In this experiment, we study the law of conservation of mass. The law of conservation of mass remarks that mass is neither created nor destroyed in a chemical reaction.
To prove the law of conservation of mass holds true in a chemical reaction.
1. Barium chloride,
2. Sodium sulphate,
3. Distilled water,
4. Two beakers each of volume 100ml,
5. One beaker of volume 150ml,
6. Physical balance,
8. Polythene bag,
9. Two watch glasses,
10. A glass rod.
1. The law of conservation of mass holds true in a chemical reaction, i.e., in a chemical reaction, the mass of reactants is always equal to the mass of the product obtained
2. Mass can not be created or destroyed.
3. We can prove the law of conservation of mass by taking the example of sodium sulphate and barium chloride.
4. Their reaction will be
BaCl2 + Na2SO4 → BaSO4 + 2NaCl.
Colourless Colourless White precipitate
5. The ionic equation is
Ba²+ (aq) + SO4²- → BaSO4
According to the law of conservation of mass, the mass of barium chloride and sodium sulphate (reactants) and the mass of barium sulphate and sodium chloride (product) are equal.
1. Take 50 ml of water in each of the two beakers of volume 100 ml.
2. Weigh two watch glasses using the physical balance.
3. Weigh 3.6g of barium chloride (BaCl2.2H2O) in one of the watch glasses.
4. Add this barium chloride to one of the beakers of volume 100 ml and name it A.
5. Again, weigh 8.05g of sodium sulphate (Na2SO4.10H2O) in another watch glass and add this barium chloride to another beaker of volume 100ml and name it B.
6. Using polythene and spring balance, weigh the beaker of volume 150 ml and name it C.
7. Mix Barium chloride and sodium sulphate using a glass rod in this beaker.
8. A white precipitate starts forming in the beaker as you mix the content. This white precipitate appears due to the formation of barium sulphate (BaSO4).
9. Weigh this beaker C to find out the weight of barium sulphate.
10. Now, compare the masses of reactants and products.
A B C
1. The Mass of 50 mL of distilled water (assuming density as 1g /cc) = 50.0 g.
2. The Mass of barium chloride = 3.6 g.
3. The Mass of BaCl2 solution, A = 53.6 g.
4. The Mass of sodium sulphate= 8.05 g.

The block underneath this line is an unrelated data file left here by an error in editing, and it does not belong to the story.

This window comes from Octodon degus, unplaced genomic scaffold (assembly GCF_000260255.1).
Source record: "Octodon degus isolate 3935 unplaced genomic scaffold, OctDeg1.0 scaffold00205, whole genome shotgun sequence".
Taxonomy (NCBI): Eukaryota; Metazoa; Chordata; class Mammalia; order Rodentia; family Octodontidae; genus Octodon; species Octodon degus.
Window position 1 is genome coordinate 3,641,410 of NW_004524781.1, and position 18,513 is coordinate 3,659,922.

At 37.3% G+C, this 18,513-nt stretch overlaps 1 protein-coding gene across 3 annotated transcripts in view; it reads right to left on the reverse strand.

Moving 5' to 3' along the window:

5. The Mass of Na2SO4 solution, B =58.05 g.
6. The Total mass of reactants (BaCl2 and Na2SO4) = (53.6 + 58.05)g = 111.65 g.
7. The Mass of an empty beaker of volume 150 ml,m1 =………………….g.
8. The Mass of reactants before precipitation, m2= m1+ 111.65 g = ……………………g.
9. The mass of product after precipitation, m3 =……………………. g.
On the basis of comparison, we have found that in a chemical reaction, the mass of the reactants is equal to the mass of the product. Therefore it is proved that the law of conservation of mass holds true in a chemical reaction.
1. Measure the mass of materials accurately.
2. While taking measurements, the spring balance should be held vertically.
3. Make sure that the pointer of the spring balance is at zero before taking the reading.
4. Chemicals should be used in small amounts.
5. Mix the reactants slowly by stirring.
In this way, we have proved the law of conservation of mass holds true in a reaction.
Q.1 What is the formula of barium sulphate?
Q.2 What is the formula of barium chloride?
Q.3 What is the formula of sodium sulphate?
Q.4 What was the aim of our experiment?
ANS. To check whether the law of conservation of mass holds true or not in a chemical reaction.
Q.5 What do you mean by the law of conservation of mass in a chemical reaction?
ANS. It means the mass of reactants is equal to the mass of the product.
Q.6 Can we use CaCl2 instead of BaCl2 in a reaction?
ANS. Yes. On reaction with Na2SO4, it will form a white precipitate of CaSO4.
Q.7 What kind of reaction is involved in this experiment?
ANS. Double displacement and precipitation reaction.
Q.8 Who discovered the law of conservation of mass?
ANS. Antoine L. Lavoisier
Q.9 Can mass be created or destroyed?
Q.10 Does the law of conservation of mass also work in a nuclear reaction?
ANS. No, it only works in a chemical reaction.
Saquib Siddiqui is a Mechanical Engineer with expertise in science projects and experiments. Saquib’s work focuses on integrating scientific concepts with practical applications, making complex ideas accessible and exciting for learners of all ages. In addition to his practical work, Saquib has authored several articles, research papers, and educational materials.